Charles Henry and Lucinda continued to farm on rented land near Geneva, but Charles Henry yearned to own a farm of his own.  After the four older children were married, Charles and Lucinda had a sale.  They moved to Custer County where they bought a farm in March 1909.  Charles Henry and his youngest son, Frank, continued to farm, but Charles Henry was not well.  Cancer of the stomach and liver claimed his life on October 25, 1912.

Today Charles Henry and Lucinda, Lucinda’s parents, Thomas W. and Zillah Jewell, and the three little ones lie in the tree shaded cemetery in Geneva, Nebraska.

All his life Charles Henry struggled with the elements while turning the prairie sod into farmland.  At his side was the Jewell he had courted and won – Lucinda.

Zillah Ward Jewell

Note by Phyllis Brown:  This is a story handed down in the Ritchey family.  The copy I have is written in a beautiful penmanship.  Zillah is my husband’s great-great-grandmother.  The sheepshower leaves that are mentioned in the story are probably sheep sorrel.  Evidently they have a lemony taste – perhaps that is why they were used in a pie!

One of the beautiful quilts still in our family is the “Ocean Wave” quilt pieced by Zillah. Friends and neighbors kept her supplied with small scraps of material;
therefore her patterns were small and very beautiful.  Zillah piece quilts as though it was a salaried position.  She would get up early and work until late on her quilts.

Dark-eyed Zillah was born in Indiana in 1823; her father was Aaron Ward who was born in New Hampshire. On October 7, 1846, Zillah was married to Thomas W. Jewell.  Their nine children were born in Illinois.  In 1881 they moved to Corydon, Iowa.  A year later they traveled on to Fillmore County, Nebraska.  The trip was made in a covered wagon.  Horses and cattle were driven by the men.  (It was on this trip that grandson James Eben Ritchey learned to swear, having been encouraged by the men to do so.).

Zillah was a very busy mother and grandmother.  One beautiful June day, Zillah called her children from play and asked if they would like to have a pie for dinner.  When they replied, “Yes,” Zillah tied sunbonnets on Julie and Lucinda; all wore long sleeved dresses and shirts; the boys wore straw hats because no one wanted to be tanned.  Soon they were off to the meadow to gather sheepshower leaves to make a pie.  In fact, they often made pies of sheepshower leaves.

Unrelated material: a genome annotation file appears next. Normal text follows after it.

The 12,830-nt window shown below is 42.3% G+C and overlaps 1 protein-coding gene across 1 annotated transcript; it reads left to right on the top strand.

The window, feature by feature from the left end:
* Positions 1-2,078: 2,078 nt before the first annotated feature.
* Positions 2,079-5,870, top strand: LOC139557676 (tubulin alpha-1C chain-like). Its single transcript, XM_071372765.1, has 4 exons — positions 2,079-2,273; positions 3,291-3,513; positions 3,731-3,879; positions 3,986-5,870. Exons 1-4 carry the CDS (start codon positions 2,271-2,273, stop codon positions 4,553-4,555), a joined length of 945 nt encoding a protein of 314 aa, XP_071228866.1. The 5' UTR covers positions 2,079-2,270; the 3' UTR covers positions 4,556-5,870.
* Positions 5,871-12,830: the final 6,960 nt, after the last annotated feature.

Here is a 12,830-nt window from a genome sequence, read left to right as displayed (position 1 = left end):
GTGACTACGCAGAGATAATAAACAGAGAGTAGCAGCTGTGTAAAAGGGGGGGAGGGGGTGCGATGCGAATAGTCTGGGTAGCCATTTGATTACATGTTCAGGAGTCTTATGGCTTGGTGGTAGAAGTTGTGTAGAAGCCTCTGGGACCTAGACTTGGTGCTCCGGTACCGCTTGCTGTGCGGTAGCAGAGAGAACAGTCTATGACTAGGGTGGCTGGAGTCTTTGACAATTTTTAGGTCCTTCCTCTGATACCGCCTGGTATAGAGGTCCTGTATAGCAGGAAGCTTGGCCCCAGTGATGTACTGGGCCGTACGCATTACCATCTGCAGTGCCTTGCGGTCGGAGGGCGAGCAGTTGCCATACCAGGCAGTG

Zillah and her family also picked ground cherries in the fall to use for jam.  The ground cherries grew mainly in the cornfields.

One day the children were playing outside; Zillah was busy inside.  Suddenly the stillness in the house was completely broken by the rush of the children into the house.  Eagerly, Tom, the oldest, exclaimed, “Ayma ewa evoka a ookyca?” (Pig Latin for “May we have a cookie?”  Of course Zillah couldn’t understand their
strange chatter, but the children thought it was great fun.

Her grandchildren, too, liked to gather around to talk and play with her.  Her small grandsons liked to play tricks on her.  One trick was to hide her pipe, which they might keep for some time before giving it back to her.  She could become quite disgusted with them when they teased her, but she was a wonderfully kind and loving grandmother.

Many women smoked pipes at that time and Zillah and daughter Lucinda, too, had become “addicted”.  One day their supply of tobacco was completely gone and they waited at home for the men to return from town.  The men were
extremely late returning; the women had been without tobacco all day.  By evening, Lucinda decided to quit smoking.  She said, “If I can go without
tobacco for one day, then I can continue to do without.”

Zillah was a devoted reader of the Bible.  In her later years she would arise early on a Sunday, get all dressed up, and then sit by the window reading her Bible.

In her later years, Zillah suffered from cancer of the eye.  It is recorded that the cancer was caused by ill-fitting glasses.  She died at the home of her daughter, Lucinda Ritchey, in Stanton Township, Fillmore County, Nebraska.  She is buried in the Geneva, Nebraska, cemetery by her husband who had died twelve years earlier.

(Oral history as told by Zillah’s grandson, James Eben Ritchey, and recorded by her granddaughter, Mildred Beryl Ritchey, Talkington, Nebraska.)